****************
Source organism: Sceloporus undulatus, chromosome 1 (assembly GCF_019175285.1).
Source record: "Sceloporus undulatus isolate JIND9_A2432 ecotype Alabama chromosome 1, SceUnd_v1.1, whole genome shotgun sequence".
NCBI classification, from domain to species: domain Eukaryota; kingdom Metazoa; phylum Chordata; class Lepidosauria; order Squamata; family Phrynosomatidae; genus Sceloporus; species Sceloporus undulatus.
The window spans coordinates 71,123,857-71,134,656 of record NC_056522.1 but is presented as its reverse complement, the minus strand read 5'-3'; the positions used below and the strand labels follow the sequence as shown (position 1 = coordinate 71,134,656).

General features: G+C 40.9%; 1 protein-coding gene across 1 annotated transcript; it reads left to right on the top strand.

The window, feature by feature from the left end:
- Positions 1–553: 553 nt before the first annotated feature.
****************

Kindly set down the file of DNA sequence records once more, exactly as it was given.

Source organism: Sceloporus undulatus, chromosome 1 (assembly GCF_019175285.1).
Source record: "Sceloporus undulatus isolate JIND9_A2432 ecotype Alabama chromosome 1, SceUnd_v1.1, whole genome shotgun sequence".
NCBI classification, from domain to species: domain Eukaryota; kingdom Metazoa; phylum Chordata; class Lepidosauria; order Squamata; family Phrynosomatidae; genus Sceloporus; species Sceloporus undulatus.
The window spans coordinates 71,123,857-71,134,656 of record NC_056522.1 but is presented as its reverse complement, the minus strand read 5'-3'; the positions used below and the strand labels follow the sequence as shown (position 1 = coordinate 71,134,656).

General features: G+C 40.9%; 1 protein-coding gene across 1 annotated transcript; it reads left to right on the top strand.

The window, feature by feature from the left end:
- Positions 1–553: 553 nt before the first annotated feature.